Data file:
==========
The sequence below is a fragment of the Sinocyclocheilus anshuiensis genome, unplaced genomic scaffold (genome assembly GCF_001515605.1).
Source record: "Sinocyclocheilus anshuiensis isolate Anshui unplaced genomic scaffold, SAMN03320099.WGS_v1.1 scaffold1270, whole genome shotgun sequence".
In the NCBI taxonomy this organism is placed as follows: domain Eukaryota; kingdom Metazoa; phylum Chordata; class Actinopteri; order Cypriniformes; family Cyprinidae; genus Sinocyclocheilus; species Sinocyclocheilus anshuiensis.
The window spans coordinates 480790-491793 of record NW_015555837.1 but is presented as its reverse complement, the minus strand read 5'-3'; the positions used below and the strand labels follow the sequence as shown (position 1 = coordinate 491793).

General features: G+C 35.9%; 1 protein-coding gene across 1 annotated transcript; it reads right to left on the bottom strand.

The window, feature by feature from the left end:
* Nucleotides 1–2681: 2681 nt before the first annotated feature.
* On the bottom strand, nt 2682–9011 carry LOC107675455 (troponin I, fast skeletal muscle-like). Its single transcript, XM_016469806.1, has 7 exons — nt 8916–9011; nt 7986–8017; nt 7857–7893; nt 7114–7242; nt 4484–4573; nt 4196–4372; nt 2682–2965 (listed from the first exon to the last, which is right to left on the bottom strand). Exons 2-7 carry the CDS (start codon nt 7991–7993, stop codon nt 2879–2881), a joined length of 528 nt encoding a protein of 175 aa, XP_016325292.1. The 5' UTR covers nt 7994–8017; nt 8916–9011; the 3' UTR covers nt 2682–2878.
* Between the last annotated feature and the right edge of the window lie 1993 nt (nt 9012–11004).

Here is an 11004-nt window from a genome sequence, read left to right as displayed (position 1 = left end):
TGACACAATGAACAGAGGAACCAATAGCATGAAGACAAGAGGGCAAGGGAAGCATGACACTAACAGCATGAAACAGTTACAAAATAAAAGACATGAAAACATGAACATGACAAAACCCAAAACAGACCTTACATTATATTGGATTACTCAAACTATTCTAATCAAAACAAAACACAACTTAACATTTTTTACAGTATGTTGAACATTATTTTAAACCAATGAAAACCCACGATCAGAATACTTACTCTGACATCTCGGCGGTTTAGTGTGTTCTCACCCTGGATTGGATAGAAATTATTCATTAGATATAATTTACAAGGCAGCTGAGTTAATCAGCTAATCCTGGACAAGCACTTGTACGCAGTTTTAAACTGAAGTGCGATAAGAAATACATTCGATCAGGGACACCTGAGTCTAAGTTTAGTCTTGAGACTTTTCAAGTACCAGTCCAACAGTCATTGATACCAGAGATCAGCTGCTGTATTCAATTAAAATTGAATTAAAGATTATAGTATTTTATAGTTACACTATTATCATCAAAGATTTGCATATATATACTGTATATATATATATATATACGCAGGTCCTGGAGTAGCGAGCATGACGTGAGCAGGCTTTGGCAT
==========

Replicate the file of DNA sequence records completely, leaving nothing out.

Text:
The sequence below is a fragment of the Sinocyclocheilus anshuiensis genome, unplaced genomic scaffold (genome assembly GCF_001515605.1).
Source record: "Sinocyclocheilus anshuiensis isolate Anshui unplaced genomic scaffold, SAMN03320099.WGS_v1.1 scaffold1270, whole genome shotgun sequence".
In the NCBI taxonomy this organism is placed as follows: domain Eukaryota; kingdom Metazoa; phylum Chordata; class Actinopteri; order Cypriniformes; family Cyprinidae; genus Sinocyclocheilus; species Sinocyclocheilus anshuiensis.
The window spans coordinates 480790-491793 of record NW_015555837.1 but is presented as its reverse complement, the minus strand read 5'-3'; the positions used below and the strand labels follow the sequence as shown (position 1 = coordinate 491793).

General features: G+C 35.9%; 1 protein-coding gene across 1 annotated transcript; it reads right to left on the bottom strand.

The window, feature by feature from the left end:
* Nucleotides 1–2681: 2681 nt before the first annotated feature.
* On the bottom strand, nt 2682–9011 carry LOC107675455 (troponin I, fast skeletal muscle-like). Its single transcript, XM_016469806.1, has 7 exons — nt 8916–9011; nt 7986–8017; nt 7857–7893; nt 7114–7242; nt 4484–4573; nt 4196–4372; nt 2682–2965 (listed from the first exon to the last, which is right to left on the bottom strand). Exons 2-7 carry the CDS (start codon nt 7991–7993, stop codon nt 2879–2881), a joined length of 528 nt encoding a protein of 175 aa, XP_016325292.1. The 5' UTR covers nt 7994–8017; nt 8916–9011; the 3' UTR covers nt 2682–2878.
* Between the last annotated feature and the right edge of the window lie 1993 nt (nt 9012–11004).

Here is an 11004-nt window from a genome sequence, read left to right as displayed (position 1 = left end):
TGACACAATGAACAGAGGAACCAATAGCATGAAGACAAGAGGGCAAGGGAAGCATGACACTAACAGCATGAAACAGTTACAAAATAAAAGACATGAAAACATGAACATGACAAAACCCAAAACAGACCTTACATTATATTGGATTACTCAAACTATTCTAATCAAAACAAAACACAACTTAACATTTTTTACAGTATGTTGAACATTATTTTAAACCAATGAAAACCCACGATCAGAATACTTACTCTGACATCTCGGCGGTTTAGTGTGTTCTCACCCTGGATTGGATAGAAATTATTCATTAGATATAATTTACAAGGCAGCTGAGTTAATCAGCTAATCCTGGACAAGCACTTGTACGCAGTTTTAAACTGAAGTGCGATAAGAAATACATTCGATCAGGGACACCTGAGTCTAAGTTTAGTCTTGAGACTTTTCAAGTACCAGTCCAACAGTCATTGATACCAGAGATCAGCTGCTGTATTCAATTAAAATTGAATTAAAGATTATAGTATTTTATAGTTACACTATTATCATCAAAGATTTGCATATATATACTGTATATATATATATATATACGCAGGTCCTGGAGTAGCGAGCATGACGTGAGCAGGCTTTGGCAT